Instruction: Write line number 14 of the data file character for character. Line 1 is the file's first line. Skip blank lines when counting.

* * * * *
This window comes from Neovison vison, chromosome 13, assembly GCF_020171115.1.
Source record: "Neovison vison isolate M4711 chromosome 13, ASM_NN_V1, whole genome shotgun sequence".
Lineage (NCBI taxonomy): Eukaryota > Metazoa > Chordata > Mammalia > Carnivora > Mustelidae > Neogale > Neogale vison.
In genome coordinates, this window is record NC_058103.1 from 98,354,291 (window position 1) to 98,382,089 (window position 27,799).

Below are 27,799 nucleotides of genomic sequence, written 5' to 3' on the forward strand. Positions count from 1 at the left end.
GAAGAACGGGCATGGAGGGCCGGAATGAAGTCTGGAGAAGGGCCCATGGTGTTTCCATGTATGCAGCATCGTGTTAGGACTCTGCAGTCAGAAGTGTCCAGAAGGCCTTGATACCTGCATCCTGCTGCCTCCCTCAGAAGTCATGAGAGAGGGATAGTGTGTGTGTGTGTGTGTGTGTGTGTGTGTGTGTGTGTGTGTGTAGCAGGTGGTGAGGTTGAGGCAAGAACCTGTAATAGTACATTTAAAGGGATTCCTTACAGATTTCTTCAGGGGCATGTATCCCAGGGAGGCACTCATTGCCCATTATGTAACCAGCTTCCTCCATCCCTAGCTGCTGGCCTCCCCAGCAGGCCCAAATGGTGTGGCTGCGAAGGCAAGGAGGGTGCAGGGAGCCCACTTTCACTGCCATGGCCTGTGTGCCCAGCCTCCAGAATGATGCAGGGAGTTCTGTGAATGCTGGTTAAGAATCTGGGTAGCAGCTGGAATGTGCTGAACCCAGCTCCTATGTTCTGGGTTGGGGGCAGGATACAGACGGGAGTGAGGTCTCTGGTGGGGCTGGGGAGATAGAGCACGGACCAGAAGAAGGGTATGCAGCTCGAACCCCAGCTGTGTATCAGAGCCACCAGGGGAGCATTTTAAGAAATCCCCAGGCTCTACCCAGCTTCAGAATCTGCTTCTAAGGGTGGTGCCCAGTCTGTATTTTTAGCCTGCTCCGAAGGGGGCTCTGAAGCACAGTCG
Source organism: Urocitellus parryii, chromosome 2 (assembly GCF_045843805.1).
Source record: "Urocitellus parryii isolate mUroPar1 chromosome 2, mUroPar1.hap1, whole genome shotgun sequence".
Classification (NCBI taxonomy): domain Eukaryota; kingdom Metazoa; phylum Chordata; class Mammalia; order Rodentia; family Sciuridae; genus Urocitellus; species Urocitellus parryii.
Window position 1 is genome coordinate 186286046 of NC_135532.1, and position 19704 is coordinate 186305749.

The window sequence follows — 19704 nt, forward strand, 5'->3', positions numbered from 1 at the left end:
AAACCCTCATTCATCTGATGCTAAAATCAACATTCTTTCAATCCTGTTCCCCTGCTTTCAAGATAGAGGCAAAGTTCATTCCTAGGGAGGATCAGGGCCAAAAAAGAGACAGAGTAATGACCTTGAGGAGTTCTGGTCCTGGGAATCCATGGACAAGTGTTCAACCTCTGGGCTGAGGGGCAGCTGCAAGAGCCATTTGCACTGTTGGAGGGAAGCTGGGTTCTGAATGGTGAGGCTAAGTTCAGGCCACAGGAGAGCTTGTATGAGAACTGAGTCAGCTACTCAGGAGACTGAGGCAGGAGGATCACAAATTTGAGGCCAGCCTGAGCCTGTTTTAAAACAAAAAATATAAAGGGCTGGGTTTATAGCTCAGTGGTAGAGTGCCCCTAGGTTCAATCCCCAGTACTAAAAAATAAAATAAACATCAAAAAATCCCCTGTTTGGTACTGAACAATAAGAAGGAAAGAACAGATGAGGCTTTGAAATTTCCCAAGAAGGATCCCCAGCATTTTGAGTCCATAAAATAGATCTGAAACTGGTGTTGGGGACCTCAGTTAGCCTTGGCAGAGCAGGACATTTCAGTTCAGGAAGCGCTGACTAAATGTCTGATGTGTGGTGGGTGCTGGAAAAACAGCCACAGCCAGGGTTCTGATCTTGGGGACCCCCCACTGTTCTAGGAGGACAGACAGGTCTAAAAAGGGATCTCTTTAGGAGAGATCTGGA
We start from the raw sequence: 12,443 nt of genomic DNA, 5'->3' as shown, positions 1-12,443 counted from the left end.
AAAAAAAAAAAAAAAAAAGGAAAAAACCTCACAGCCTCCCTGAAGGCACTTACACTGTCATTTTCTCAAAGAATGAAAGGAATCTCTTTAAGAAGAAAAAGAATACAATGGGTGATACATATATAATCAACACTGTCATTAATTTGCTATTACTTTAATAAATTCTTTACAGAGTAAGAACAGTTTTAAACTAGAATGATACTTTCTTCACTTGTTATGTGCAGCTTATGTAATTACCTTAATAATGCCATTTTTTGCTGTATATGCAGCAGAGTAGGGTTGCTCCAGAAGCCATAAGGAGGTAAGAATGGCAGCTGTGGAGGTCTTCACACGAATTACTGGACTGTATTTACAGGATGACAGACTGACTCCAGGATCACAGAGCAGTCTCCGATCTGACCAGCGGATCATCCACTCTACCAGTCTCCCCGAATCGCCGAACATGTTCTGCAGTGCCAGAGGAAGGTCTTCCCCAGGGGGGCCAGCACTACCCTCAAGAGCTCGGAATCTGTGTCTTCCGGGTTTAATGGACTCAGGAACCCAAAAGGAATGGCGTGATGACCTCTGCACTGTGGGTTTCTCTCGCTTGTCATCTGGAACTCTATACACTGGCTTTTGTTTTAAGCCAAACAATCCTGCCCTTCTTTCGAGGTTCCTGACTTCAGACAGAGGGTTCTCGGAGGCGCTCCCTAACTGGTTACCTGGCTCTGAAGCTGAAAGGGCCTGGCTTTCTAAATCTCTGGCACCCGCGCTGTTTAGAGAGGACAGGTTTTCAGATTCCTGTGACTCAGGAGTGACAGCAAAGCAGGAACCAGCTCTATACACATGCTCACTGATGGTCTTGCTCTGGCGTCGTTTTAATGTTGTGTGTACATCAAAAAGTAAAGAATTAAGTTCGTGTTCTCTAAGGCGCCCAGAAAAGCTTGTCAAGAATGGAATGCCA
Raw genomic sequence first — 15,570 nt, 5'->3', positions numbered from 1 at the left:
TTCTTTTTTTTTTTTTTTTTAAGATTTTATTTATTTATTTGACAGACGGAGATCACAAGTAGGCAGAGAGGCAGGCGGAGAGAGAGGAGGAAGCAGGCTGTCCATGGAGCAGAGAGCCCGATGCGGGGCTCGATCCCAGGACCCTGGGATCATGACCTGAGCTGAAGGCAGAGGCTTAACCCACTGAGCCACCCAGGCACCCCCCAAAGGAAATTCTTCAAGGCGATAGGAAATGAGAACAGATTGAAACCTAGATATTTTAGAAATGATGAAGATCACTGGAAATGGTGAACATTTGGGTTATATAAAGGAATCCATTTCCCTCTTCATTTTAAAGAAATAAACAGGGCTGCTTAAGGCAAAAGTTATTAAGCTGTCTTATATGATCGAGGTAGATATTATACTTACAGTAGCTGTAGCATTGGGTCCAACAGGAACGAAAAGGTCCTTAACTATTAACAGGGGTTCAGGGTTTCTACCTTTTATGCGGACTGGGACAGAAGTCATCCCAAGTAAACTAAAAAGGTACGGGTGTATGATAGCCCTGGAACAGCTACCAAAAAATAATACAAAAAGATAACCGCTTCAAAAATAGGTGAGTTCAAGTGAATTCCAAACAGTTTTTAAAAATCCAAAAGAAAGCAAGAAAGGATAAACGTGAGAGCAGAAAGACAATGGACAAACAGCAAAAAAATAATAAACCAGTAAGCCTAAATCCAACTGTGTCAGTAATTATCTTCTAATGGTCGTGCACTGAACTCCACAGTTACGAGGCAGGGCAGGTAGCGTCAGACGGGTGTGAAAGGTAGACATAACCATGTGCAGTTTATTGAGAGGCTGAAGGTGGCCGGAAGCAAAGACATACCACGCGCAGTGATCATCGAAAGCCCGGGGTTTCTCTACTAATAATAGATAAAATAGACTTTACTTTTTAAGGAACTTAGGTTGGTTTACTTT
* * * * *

AAAAAAAAAAAAAAAAAAGGAAAAAACCTCACAGCCTCCCTGAAGGCACTTACACTGTCATTTTCTCAAAGAATGAAAGGAATCTCTTTAAGAAGAAAAAGAATACAATGGGTGATACATATATAATCAACACTGTCATTAATTTGCTATTACTTTAATAAATTCTTTACAGAGTAAGAACAGTTTTAAACTAGAATGATACTTTCTTCACTTGTTATGTGCAGCTTATGTAATTACCTTAATAATGCCATTTTTTGCTGTATATGCAGCAGAGTAGGGTTGCTCCAGAAGCCATAAGGAGGTAAGAATGGCAGCTGTGGAGGTCTTCACACGAATTACTGGACTGTATTTACAGGATGACAGACTGACTCCAGGATCACAGAGCAGTCTCCGATCTGACCAGCGGATCATCCACTCTACCAGTCTCCCCGAATCGCCGAACATGTTCTGCAGTGCCAGAGGAAGGTCTTCCCCAGGGGGGCCAGCACTACCCTCAAGAGCTCGGAATCTGTGTCTTCCGGGTTTAATGGACTCAGGAACCCAAAAGGAATGGCGTGATGACCTCTGCACTGTGGGTTTCTCTCGCTTGTCATCTGGAACTCTATACACTGGCTTTTGTTTTAAGCCAAACAATCCTGCCCTTCTTTCGAGGTTCCTGACTTCAGACAGAGGGTTCTCGGAGGCGCTCCCTAACTGGTTACCTGGCTCTGAAGCTGAAAGGGCCTGGCTTTCTAAATCTCTGGCACCCGCGCTGTTTAGAGAGGACAGGTTTTCAGATTCCTGTGACTCAGGAGTGACAGCAAAGCAGGAACCAGCTCTATACACATGCTCACTGATGGTCTTGCTCTGGCGTCGTTTTAATGTTGTGTGTACATCAAAAAGTAAAGAATTAAGTTCGTGTTCTCTAAGGCGCCCAGAAAAGCTTGTCAAGAATGGAATGCCA